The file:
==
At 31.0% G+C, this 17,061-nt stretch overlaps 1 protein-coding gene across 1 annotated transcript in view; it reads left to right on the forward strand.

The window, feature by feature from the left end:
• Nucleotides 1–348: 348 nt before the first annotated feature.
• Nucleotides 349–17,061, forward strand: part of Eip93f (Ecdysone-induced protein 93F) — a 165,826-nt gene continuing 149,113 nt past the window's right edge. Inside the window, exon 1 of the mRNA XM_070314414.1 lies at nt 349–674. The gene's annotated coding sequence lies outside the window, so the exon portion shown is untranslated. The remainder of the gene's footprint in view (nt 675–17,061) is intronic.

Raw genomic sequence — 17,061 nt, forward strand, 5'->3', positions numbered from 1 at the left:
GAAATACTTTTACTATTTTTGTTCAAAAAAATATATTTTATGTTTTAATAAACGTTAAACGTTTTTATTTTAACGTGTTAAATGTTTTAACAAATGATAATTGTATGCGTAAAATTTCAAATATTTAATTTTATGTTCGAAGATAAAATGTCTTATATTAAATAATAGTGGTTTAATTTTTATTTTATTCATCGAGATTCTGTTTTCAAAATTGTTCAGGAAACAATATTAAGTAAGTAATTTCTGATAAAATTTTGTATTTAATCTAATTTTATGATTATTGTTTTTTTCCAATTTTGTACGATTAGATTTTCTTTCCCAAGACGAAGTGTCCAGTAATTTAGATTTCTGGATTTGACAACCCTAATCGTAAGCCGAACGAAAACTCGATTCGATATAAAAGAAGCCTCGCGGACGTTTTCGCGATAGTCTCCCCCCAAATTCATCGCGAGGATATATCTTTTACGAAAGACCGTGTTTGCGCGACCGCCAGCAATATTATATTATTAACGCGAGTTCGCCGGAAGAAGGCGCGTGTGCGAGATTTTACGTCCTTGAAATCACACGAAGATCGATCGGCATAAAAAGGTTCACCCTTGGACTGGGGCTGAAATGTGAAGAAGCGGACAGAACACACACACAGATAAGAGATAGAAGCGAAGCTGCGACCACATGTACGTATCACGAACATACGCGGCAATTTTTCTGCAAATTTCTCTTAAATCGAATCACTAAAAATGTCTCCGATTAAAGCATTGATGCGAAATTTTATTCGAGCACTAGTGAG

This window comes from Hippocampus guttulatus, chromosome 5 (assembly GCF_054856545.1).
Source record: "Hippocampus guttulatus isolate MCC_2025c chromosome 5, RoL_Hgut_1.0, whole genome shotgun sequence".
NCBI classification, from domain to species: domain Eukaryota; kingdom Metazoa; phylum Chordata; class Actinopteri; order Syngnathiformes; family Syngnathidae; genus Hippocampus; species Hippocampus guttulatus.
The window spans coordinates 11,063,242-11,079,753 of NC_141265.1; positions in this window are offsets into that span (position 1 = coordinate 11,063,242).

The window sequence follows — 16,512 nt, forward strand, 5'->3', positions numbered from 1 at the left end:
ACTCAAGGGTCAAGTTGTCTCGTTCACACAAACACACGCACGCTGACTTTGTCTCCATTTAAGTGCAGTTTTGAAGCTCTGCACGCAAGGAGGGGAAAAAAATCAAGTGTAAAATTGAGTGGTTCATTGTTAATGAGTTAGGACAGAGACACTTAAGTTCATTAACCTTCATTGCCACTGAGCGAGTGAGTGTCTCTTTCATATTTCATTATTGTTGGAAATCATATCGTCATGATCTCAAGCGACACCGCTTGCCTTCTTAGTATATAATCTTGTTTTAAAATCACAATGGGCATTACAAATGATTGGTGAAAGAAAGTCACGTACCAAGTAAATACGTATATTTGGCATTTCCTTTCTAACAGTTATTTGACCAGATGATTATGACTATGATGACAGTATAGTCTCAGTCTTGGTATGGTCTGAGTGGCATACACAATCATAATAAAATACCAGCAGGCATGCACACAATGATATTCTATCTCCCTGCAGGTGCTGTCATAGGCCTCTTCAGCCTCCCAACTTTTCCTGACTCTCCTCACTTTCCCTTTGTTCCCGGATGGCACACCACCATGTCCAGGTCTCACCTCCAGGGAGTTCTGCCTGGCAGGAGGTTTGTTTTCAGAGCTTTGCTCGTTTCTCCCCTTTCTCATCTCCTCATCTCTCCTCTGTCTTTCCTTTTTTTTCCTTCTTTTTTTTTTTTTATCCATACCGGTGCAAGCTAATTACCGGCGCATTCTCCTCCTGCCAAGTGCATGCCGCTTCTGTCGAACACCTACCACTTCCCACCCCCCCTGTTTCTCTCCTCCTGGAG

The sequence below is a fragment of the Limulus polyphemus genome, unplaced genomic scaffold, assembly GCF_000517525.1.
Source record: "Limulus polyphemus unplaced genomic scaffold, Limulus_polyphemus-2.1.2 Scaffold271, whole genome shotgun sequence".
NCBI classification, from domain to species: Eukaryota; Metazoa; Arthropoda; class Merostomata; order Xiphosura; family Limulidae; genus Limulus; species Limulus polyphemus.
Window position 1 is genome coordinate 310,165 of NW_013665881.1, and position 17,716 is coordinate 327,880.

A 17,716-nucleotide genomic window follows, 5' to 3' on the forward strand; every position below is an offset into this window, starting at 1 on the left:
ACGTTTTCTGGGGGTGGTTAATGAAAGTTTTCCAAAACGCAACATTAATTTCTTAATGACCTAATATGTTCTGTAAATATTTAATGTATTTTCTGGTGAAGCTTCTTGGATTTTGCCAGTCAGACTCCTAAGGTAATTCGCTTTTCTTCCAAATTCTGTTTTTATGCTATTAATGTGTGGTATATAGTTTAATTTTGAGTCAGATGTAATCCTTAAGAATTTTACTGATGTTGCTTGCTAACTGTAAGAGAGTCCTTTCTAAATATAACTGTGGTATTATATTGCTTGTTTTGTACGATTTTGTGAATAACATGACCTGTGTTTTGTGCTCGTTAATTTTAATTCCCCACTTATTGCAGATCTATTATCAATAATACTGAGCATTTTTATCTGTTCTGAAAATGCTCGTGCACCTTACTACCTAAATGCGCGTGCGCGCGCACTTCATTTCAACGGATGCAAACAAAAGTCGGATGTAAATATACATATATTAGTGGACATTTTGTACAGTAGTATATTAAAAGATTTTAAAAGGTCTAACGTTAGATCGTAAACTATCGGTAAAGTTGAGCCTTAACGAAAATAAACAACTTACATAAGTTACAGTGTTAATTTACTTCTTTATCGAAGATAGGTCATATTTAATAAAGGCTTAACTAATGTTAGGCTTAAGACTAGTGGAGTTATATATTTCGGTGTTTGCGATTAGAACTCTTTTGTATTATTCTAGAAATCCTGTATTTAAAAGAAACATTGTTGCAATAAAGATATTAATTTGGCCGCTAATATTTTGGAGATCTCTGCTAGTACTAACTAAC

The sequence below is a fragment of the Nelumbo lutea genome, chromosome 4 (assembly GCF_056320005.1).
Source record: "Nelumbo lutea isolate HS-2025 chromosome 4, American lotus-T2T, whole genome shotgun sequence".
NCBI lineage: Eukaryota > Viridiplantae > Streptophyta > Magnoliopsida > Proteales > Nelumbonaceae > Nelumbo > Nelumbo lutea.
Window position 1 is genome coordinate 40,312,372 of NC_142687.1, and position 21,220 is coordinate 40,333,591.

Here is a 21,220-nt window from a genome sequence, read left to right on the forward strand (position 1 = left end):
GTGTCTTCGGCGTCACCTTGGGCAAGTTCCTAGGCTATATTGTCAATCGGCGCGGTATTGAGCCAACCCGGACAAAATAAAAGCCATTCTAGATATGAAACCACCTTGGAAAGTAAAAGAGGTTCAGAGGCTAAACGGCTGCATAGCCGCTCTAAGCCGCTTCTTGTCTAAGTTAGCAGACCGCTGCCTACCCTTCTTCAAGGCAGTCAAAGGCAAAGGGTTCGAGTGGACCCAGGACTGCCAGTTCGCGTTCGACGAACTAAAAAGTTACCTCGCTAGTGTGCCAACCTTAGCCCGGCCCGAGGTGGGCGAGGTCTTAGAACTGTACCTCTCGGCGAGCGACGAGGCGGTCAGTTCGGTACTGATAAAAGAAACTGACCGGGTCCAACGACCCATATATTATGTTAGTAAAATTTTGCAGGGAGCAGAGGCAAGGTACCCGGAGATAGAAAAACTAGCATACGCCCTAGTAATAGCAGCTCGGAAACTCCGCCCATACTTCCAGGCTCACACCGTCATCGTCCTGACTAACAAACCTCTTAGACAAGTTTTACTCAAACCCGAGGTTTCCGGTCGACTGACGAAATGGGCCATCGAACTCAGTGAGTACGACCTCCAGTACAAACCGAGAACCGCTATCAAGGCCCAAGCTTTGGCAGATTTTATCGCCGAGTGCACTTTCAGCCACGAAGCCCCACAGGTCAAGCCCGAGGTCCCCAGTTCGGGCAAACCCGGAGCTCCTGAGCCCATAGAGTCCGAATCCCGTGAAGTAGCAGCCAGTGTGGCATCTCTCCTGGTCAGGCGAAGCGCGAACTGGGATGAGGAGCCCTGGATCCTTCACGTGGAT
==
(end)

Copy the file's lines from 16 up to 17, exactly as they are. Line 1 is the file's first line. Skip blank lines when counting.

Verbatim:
Window position 1 is genome coordinate 310,165 of NW_013665881.1, and position 17,716 is coordinate 327,880.

A 17,716-nucleotide genomic window follows, 5' to 3' on the forward strand; every position below is an offset into this window, starting at 1 on the left: